Our course setup was changed to the “flipped classroom” concept, to promote active student participation and to deal with the different entry levels of the students. Therefore, using the program “SoftChalk”, 8 ICT modules were developed with interactive exercises and a reader was written to complement these modules. The modules and reader were made in a way that it enabled students with different entry levels to understand it by self-study. If things were unclear the students were motivated to discuss this using the program “FeedBackFruits”. The questions raised here were discussed in the “response lectures”. We also changed the tutorials, in which students discuss an immunology Case related to the topic that they have studied.
Active student participation and being able to deal with the different entry levels of the students.
The students were more actively involved. This was particularly clear during the tutorials, during which we noted much more active discussion between the students. This was most likely because they started better prepared, due to the combination of the “flipped classroom” principle with early assessments that activated the students and motivated them to actively study from the start of the course.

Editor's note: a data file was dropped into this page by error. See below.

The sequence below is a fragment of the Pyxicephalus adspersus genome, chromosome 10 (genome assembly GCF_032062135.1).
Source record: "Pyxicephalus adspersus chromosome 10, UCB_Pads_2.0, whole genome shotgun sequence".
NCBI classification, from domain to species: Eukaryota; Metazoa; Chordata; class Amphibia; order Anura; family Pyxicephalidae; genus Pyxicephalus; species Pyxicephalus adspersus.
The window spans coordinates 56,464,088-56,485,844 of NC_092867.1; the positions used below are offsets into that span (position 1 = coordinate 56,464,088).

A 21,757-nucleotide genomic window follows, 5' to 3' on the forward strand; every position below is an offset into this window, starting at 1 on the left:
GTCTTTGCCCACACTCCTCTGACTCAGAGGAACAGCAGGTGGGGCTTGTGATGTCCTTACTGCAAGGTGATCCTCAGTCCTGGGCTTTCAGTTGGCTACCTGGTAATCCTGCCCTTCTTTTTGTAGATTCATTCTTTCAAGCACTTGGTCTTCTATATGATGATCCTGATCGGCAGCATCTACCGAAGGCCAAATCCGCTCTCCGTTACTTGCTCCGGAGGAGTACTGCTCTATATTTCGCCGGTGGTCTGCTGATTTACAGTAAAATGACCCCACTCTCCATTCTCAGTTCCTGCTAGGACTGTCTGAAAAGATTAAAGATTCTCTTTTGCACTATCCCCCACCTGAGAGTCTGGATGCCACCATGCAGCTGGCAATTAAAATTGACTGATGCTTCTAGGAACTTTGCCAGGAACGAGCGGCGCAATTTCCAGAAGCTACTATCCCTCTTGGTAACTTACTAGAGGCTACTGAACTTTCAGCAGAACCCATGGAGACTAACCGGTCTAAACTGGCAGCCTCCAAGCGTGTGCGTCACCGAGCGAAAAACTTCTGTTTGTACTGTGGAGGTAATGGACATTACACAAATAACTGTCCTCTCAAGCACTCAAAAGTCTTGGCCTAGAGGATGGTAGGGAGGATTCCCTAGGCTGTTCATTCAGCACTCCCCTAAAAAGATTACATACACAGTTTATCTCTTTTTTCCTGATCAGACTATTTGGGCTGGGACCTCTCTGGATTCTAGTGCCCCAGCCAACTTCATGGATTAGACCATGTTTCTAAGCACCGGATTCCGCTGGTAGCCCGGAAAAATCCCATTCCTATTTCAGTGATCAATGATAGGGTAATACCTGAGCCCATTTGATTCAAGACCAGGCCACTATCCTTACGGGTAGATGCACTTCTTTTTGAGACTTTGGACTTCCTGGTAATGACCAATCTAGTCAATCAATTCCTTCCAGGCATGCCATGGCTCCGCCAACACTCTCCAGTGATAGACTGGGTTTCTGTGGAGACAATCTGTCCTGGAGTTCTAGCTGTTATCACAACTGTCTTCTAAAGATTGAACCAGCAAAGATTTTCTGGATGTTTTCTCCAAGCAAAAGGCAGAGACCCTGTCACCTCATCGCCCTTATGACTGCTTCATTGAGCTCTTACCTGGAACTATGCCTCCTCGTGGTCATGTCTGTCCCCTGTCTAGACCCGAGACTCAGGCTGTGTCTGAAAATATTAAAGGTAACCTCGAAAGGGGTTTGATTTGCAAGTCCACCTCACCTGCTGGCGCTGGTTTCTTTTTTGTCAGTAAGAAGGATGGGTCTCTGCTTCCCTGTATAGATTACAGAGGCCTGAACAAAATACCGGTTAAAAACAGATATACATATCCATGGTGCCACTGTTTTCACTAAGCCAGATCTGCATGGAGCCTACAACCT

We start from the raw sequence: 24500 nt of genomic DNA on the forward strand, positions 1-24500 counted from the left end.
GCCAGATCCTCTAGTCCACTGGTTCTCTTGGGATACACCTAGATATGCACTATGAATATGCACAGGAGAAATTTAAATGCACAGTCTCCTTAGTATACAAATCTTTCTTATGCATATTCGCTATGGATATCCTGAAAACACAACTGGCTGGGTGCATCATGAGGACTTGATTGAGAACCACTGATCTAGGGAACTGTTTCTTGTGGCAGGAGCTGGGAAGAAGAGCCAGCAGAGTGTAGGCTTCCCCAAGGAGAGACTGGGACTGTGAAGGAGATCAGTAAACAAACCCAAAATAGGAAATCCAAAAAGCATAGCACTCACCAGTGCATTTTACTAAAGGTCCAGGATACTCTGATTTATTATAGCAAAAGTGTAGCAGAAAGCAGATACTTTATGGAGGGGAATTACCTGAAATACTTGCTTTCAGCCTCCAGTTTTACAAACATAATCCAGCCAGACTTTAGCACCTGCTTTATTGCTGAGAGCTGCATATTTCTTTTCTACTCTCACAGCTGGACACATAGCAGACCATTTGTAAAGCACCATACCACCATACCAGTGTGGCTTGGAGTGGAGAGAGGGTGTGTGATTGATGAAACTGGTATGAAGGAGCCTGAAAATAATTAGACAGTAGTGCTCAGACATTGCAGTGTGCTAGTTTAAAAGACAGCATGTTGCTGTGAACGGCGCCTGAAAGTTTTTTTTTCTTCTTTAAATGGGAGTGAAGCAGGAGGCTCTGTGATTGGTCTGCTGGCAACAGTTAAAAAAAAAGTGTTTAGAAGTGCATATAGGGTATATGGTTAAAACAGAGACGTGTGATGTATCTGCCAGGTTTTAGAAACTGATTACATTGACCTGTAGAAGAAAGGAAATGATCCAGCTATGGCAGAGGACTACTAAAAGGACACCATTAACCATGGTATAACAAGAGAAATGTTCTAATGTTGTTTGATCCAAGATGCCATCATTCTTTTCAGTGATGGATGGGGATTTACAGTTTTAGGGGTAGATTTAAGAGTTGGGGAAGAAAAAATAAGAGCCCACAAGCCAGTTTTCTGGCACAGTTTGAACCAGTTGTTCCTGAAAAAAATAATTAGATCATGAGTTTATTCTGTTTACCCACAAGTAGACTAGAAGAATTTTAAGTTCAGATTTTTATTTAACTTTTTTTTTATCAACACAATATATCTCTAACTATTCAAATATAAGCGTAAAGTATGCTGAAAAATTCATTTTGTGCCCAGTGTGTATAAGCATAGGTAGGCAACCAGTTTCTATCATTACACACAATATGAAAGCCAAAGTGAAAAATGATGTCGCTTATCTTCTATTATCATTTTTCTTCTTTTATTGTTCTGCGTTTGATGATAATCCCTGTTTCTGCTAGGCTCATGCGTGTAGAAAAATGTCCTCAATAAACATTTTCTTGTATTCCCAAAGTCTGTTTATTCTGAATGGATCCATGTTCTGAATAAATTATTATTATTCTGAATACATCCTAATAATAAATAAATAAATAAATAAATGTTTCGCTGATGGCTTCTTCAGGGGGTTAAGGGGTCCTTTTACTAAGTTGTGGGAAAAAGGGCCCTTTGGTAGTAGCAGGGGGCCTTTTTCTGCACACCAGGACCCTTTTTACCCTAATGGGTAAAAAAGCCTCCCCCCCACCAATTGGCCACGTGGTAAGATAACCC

With the new setup of the course the students were more active during the tutorials. They also gained their theoretical knowledge earlier in the course (due to the early assessments) which was of benefit to the rest of the course. It was also easier to study for the students, because they were not be assessed on a whole text book at the end of the course, but they were assessed regularly on parts of the theory.
Although many students liked the new setup, quite a few students did miss the traditional lectures. This was particularly the case for students who find it more difficult to study by reading text and viewing pictures. In particular for dyslectic students this may be a problem. We intend to search for additional suitable “knowledge clips” material and make some of these clips on topics for which we cannot find suitable ones.
Be aware that these kind of changes will cost you a lot of time; block this time in your agenda well in advance to prevent too much stress near the start of your adapted course. We also had some very useful advice from Ellen Torfs (firstname.lastname@example.org). We would advise to make use of her support.